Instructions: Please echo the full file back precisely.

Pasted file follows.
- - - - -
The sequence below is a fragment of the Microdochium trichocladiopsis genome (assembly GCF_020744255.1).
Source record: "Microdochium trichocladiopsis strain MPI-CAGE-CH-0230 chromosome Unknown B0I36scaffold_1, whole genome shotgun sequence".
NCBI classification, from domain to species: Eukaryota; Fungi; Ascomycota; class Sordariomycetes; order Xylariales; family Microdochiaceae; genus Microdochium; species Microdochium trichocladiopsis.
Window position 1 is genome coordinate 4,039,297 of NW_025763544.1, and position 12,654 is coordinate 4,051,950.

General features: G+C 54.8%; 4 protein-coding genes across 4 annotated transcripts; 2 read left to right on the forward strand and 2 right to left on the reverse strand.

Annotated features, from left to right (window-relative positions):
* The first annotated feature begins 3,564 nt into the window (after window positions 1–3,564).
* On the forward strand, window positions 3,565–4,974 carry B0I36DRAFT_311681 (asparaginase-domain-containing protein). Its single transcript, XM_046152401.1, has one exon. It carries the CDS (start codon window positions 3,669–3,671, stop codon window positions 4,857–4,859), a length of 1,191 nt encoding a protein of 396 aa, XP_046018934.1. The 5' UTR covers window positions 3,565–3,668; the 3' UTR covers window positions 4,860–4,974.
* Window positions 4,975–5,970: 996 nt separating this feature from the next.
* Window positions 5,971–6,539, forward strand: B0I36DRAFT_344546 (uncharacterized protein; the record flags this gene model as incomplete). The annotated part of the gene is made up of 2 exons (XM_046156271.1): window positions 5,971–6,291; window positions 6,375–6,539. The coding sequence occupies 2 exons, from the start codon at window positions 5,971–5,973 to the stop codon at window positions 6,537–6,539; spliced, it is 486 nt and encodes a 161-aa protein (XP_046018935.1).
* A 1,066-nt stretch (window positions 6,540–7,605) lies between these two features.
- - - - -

The sequence below is a fragment of the Microdochium trichocladiopsis genome (assembly GCF_020744255.1).
Source record: "Microdochium trichocladiopsis strain MPI-CAGE-CH-0230 chromosome Unknown B0I36scaffold_1, whole genome shotgun sequence".
NCBI classification, from domain to species: Eukaryota; Fungi; Ascomycota; class Sordariomycetes; order Xylariales; family Microdochiaceae; genus Microdochium; species Microdochium trichocladiopsis.
Window position 1 is genome coordinate 4,039,297 of NW_025763544.1, and position 12,654 is coordinate 4,051,950.

General features: G+C 54.8%; 4 protein-coding genes across 4 annotated transcripts; 2 read left to right on the forward strand and 2 right to left on the reverse strand.

Annotated features, from left to right (window-relative positions):
* The first annotated feature begins 3,564 nt into the window (after window positions 1–3,564).
* On the forward strand, window positions 3,565–4,974 carry B0I36DRAFT_311681 (asparaginase-domain-containing protein). Its single transcript, XM_046152401.1, has one exon. It carries the CDS (start codon window positions 3,669–3,671, stop codon window positions 4,857–4,859), a length of 1,191 nt encoding a protein of 396 aa, XP_046018934.1. The 5' UTR covers window positions 3,565–3,668; the 3' UTR covers window positions 4,860–4,974.
* Window positions 4,975–5,970: 996 nt separating this feature from the next.
* Window positions 5,971–6,539, forward strand: B0I36DRAFT_344546 (uncharacterized protein; the record flags this gene model as incomplete). The annotated part of the gene is made up of 2 exons (XM_046156271.1): window positions 5,971–6,291; window positions 6,375–6,539. The coding sequence occupies 2 exons, from the start codon at window positions 5,971–5,973 to the stop codon at window positions 6,537–6,539; spliced, it is 486 nt and encodes a 161-aa protein (XP_046018935.1).
* A 1,066-nt stretch (window positions 6,540–7,605) lies between these two features.